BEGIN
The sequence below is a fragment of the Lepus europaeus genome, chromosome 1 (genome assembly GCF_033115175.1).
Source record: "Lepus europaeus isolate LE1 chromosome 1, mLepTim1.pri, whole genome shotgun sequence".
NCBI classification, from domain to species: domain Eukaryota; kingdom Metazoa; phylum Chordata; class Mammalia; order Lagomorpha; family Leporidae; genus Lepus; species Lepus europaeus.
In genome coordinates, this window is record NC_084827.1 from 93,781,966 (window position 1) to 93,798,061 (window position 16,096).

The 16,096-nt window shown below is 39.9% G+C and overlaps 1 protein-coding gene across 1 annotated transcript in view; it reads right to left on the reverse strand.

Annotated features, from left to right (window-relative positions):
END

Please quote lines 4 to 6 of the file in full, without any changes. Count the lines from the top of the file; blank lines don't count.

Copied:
In genome coordinates, this window is record NC_084827.1 from 93,781,966 (window position 1) to 93,798,061 (window position 16,096).

The 16,096-nt window shown below is 39.9% G+C and overlaps 1 protein-coding gene across 1 annotated transcript in view; it reads right to left on the reverse strand.

Annotated features, from left to right (window-relative positions):